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MATTHEW OF WESTMINSTER The flowers of history, especially such as relate to the affairs of Britain. Vol. I. B.C. 4004 to A.D. 1066.


Sir John Froissart's Chronicles of England, France, Spain and the Ajoining Countries from the latter part of the reign of Edward II to the coronation of Henry IV in 12 volumes 

Chronicles of Enguerrand De Monstrelet (Sir John Froissart's Chronicles continuation) in 13 volumes 

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The flowers of history, especially such as relate to the affairs of Britain. Vol. I. B.C. 4004 to A.D. 1066.
page 529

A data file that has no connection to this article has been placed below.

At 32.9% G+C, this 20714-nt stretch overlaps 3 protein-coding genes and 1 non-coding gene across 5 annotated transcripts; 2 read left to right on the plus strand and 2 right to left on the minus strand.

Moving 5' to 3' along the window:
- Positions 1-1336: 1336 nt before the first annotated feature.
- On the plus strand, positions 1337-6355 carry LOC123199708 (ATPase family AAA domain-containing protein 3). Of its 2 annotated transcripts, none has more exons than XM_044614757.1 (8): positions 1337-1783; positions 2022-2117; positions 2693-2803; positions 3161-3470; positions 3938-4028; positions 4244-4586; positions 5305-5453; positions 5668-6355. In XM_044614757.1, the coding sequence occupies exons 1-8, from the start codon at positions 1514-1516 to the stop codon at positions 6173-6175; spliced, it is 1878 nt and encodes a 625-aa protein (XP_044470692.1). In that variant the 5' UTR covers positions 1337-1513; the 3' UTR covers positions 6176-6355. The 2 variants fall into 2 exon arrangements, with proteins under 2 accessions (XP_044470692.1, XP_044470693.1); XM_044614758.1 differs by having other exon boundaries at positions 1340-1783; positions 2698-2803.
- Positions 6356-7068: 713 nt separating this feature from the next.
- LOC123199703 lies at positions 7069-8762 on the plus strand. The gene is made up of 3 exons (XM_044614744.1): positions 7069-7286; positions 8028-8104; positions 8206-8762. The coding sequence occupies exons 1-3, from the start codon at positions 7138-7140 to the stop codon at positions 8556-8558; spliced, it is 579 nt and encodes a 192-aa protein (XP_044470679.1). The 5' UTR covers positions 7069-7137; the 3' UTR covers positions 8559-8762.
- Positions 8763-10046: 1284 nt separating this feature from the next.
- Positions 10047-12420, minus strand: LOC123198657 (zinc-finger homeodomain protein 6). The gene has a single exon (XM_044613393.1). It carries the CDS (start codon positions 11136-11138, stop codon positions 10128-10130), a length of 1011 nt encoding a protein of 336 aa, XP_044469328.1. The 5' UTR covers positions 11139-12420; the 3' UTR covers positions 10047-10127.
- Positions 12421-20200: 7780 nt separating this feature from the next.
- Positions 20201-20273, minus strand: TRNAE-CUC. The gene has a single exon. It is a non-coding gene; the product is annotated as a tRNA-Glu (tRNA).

prived of all pastoral consolation, for three years, ever since the death of bishop Aldhun ; having convened an assembly of bishops, in order to discuss the election of a bishop, a certain priest of one of the religious orders, by name Edmund, came among them, and said jestingly, " Why do you not elect me bishop ? " And those who were present did not take his words as a joke, but unanimously elected him, and proclaimed a fast for three days, to take àie will of Saint Cuthbert, the old bishop, on the matter. Accordingly, when the priest was celebrating mass at the head of the Saint's tomb, in the middle of the canon, a voice was heard as if from the tomb of the father himself, which thrice named Edmund as bishop. The same year, Canute, king of England and Denmark, having built a royal monastery, with suitable offices, in the place which is called Bedericeswirthe, where the most blessed king and martyr, Edmund, awaits the day of the blessed resurrection, with an uncorrupt body, by the advice of Emma, his queen, and also of the bishops and barons of England, placed monks in it, and appointed an abbot to govern it, whose name was Wido, a humble, modest, gentle, and pious man. And all the priests who had lived there in an irregular manner, he either, if he allowed them to remain there, advanced to a much higher degree of religion, or else gave them other means of providing for themselves with food and raiment to a more plentiful extent than they were accustomed to, and made them remove to other places. Ile also enriched the monastery of the blessed king and martyr Edmund with such numbers of estates and other revenues, that, as to its temporal affairs, it is deservedly set at the head of all the other convents. This year also, he adorned with churches all the places in which he had fought battles, and especially Assendune, placing ministers in them who were to celebrate divine offices for the salvation of those who had been slain there. A.D. 1021. King Canute took occasion against TurkiU and Iric, two Danish nobles, to banish them from England and outlaw them. And they went to Denmark, their native country ; but the moment that they reached the shore, TurkiU, who had been the prompter of the death of the blessed iElpheg, was slain by the dukes of the country. The same year, Algar, bishop of Helmham, died, and was succeeded by Ealwin. A.D. 1022. The English and Danes held a conference at Oxford, and agreed on the subject of keeping the laws of

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